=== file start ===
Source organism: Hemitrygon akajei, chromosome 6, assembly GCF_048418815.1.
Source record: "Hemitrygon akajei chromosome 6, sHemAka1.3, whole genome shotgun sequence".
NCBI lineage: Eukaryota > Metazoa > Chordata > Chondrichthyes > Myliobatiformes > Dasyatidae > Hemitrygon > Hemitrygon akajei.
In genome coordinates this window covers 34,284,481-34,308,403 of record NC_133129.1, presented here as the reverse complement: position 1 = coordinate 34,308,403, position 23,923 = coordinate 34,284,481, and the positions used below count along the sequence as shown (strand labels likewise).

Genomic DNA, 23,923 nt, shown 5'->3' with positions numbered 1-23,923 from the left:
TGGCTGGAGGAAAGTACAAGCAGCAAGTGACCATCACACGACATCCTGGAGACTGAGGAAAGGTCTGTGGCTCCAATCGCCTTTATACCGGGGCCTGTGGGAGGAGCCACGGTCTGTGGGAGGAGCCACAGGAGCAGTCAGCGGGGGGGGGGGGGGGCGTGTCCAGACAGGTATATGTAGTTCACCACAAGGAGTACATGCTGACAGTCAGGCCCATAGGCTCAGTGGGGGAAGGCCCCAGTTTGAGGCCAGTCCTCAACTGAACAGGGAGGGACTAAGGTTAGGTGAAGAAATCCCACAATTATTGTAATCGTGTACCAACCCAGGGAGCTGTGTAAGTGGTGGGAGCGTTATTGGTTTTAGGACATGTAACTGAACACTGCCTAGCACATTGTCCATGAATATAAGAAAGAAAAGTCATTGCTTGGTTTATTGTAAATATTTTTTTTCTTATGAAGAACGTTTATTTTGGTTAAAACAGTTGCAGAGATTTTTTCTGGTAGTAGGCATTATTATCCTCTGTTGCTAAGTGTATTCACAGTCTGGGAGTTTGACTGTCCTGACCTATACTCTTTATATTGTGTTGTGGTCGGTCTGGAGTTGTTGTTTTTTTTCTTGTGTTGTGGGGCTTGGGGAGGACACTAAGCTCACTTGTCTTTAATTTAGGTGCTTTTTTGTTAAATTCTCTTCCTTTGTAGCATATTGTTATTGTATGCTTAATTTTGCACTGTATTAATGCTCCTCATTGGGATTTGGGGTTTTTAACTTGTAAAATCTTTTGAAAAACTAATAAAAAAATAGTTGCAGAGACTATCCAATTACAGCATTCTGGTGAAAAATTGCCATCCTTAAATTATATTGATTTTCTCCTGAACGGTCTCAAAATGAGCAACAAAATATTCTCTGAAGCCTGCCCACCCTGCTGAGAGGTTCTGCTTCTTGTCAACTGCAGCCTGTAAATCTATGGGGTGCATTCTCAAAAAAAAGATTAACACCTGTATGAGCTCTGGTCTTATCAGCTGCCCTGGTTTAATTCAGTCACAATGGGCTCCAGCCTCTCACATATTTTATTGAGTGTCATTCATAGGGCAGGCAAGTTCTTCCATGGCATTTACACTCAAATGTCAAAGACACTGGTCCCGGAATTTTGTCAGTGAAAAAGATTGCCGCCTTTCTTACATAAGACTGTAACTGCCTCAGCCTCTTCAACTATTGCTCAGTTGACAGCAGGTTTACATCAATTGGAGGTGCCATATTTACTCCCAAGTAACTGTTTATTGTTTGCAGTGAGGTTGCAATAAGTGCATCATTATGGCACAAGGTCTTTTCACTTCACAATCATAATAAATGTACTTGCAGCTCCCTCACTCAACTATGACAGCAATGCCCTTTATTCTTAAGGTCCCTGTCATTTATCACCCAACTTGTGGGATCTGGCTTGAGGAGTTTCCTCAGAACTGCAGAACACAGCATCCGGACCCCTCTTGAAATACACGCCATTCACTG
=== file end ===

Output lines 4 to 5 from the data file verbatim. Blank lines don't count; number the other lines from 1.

In genome coordinates this window covers 34,284,481-34,308,403 of record NC_133129.1, presented here as the reverse complement: position 1 = coordinate 34,308,403, position 23,923 = coordinate 34,284,481, and the positions used below count along the sequence as shown (strand labels likewise).

Genomic DNA, 23,923 nt, shown 5'->3' with positions numbered 1-23,923 from the left: